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Peter Wallsten reports in the Washington Post today on the latest wave of Republican efforts to pass state laws requiring picture IDs for voters. “Backers of the voting measures,” says Wallsten, “say they would bring fairness and restore confidence in a voting system vulnerable to fraud.”

Well, yes, that is what they say. They’re lying, but that’s what they say. The real reason that Republicans are so gung ho on these measures, even though there’s no measurable voting-booth fraud anywhere in the United States, is because certain demographic groups are less likely to have picture IDs than others:

An analysis by the North Carolina State Board of Elections showed that any new law requiring a state-issued ID could be problematic for large numbers of voters, particularly African Americans, whose turnout in 2008 helped Obama win the state.

Blacks account for about one-fifth of the North Carolina electorate but are a larger share — 27 percent — of the approximately 1 million voters who may lack a state-issued ID or whose names do not exactly match the Division of Motor Vehicles database. The analysis found about 556,000 voters with no record of an ID issued by the DMV.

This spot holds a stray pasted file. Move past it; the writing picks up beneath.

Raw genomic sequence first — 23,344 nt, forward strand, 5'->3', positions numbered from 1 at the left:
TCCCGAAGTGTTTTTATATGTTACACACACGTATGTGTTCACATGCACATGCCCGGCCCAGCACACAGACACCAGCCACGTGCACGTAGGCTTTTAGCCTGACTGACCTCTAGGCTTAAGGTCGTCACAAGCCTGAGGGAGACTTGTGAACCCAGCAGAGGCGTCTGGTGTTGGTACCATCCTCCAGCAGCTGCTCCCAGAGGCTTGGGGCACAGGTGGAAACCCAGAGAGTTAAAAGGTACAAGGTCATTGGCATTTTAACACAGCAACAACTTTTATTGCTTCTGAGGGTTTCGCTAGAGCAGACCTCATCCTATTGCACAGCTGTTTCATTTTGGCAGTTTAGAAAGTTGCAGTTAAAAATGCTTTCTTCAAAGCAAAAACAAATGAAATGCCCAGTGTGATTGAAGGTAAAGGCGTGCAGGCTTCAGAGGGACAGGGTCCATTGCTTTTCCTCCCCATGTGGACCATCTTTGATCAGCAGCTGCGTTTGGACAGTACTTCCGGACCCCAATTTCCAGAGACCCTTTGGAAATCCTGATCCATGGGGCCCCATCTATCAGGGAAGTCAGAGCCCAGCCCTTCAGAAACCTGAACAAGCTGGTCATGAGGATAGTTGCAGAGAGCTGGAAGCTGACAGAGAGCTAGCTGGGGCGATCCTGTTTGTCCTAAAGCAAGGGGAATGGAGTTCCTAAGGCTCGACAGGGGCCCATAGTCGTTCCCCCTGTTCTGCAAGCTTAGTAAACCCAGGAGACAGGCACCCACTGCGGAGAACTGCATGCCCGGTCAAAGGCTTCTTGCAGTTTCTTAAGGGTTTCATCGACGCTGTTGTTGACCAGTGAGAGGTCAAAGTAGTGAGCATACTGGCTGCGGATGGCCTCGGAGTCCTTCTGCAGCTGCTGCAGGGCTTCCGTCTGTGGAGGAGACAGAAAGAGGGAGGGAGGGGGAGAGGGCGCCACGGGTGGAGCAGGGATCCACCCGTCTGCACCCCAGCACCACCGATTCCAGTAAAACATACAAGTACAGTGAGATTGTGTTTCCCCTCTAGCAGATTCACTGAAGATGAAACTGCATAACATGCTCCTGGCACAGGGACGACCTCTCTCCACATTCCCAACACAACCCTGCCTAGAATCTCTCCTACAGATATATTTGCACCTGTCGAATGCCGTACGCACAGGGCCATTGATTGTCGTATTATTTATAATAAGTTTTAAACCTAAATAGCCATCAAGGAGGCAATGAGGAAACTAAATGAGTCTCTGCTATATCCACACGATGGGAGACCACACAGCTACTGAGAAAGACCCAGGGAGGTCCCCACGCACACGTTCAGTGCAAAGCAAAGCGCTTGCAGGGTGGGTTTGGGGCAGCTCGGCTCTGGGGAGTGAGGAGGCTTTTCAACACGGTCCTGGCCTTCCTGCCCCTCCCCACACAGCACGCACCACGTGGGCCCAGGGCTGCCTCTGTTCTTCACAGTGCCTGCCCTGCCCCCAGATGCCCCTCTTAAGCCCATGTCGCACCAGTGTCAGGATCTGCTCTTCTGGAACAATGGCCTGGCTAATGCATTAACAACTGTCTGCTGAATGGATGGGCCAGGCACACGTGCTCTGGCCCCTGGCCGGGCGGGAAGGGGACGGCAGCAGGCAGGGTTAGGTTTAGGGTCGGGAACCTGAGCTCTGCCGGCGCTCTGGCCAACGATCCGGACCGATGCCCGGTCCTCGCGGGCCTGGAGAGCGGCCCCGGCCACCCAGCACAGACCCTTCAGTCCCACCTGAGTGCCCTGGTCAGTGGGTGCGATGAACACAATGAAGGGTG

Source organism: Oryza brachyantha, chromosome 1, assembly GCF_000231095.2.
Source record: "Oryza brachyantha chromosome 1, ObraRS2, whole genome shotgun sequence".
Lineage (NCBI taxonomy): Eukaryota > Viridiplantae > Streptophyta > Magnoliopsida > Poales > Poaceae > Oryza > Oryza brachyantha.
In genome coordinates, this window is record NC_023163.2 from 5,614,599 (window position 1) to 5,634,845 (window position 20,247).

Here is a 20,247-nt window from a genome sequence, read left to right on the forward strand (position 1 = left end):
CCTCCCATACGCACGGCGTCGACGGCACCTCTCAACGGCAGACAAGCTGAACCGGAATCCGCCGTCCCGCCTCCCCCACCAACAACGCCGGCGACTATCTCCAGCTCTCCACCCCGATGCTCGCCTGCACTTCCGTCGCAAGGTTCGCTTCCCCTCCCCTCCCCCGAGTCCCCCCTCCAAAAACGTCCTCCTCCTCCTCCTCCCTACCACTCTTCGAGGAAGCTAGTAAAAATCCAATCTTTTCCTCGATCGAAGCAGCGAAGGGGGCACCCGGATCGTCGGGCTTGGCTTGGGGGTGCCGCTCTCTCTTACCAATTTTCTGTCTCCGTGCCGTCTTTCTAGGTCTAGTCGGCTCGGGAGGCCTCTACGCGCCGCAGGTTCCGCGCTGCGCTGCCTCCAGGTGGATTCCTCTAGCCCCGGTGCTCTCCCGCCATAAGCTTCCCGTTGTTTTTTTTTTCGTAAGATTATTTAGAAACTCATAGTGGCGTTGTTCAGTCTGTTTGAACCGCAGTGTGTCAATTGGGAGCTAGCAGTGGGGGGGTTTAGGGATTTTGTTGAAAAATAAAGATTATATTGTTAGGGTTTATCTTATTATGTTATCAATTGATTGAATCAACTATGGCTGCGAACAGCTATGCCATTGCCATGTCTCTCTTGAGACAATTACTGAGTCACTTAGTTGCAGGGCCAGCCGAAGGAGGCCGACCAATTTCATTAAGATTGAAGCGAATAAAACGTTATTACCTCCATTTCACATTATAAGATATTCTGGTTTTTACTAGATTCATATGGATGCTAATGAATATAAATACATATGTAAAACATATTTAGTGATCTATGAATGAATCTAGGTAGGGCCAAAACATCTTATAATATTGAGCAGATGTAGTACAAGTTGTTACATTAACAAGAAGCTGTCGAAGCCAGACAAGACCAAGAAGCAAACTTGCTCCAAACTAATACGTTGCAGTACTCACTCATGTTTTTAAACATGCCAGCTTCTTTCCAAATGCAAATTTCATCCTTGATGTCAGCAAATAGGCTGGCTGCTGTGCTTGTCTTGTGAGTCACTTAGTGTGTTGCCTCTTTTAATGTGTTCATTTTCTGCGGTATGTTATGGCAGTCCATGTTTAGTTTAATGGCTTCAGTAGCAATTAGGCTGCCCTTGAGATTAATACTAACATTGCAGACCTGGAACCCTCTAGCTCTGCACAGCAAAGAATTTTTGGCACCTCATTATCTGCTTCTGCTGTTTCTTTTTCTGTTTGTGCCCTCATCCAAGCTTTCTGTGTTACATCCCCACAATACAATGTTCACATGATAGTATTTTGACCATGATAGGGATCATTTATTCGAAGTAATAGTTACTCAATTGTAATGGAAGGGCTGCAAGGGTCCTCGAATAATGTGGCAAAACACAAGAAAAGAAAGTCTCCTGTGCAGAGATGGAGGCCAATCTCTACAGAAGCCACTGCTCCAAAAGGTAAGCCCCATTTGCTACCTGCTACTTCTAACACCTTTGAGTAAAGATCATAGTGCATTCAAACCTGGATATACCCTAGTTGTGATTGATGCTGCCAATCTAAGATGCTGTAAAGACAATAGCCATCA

Imagine that. It might suppress black turnout, which helped Obama win the state two years ago. Elsewhere, Wallsten reports on efforts to prevent college students from voting. Guess who they vote for? If you guessed “Democrats” again, you win a gold star. In Indiana, which implemented a voter ID several years ago, a survey showed that blacks, the young, and low-income voters had access to picture IDs at significantly lower rates than whites, the middle aged, and the middle income. A quick look at the exit polls from any election in the past few decades shows that the most loyal Democratic demographics are blacks, the young, and low-income voters — exactly the groups targeted by voter ID laws.

There’s a level of loathsomeness and naked corruption to all this that’s hard to take even for those of us who follow politics closely and have few illusions about Marquess of Queensberry rules. But the goal of voter ID laws could hardly be more plain.

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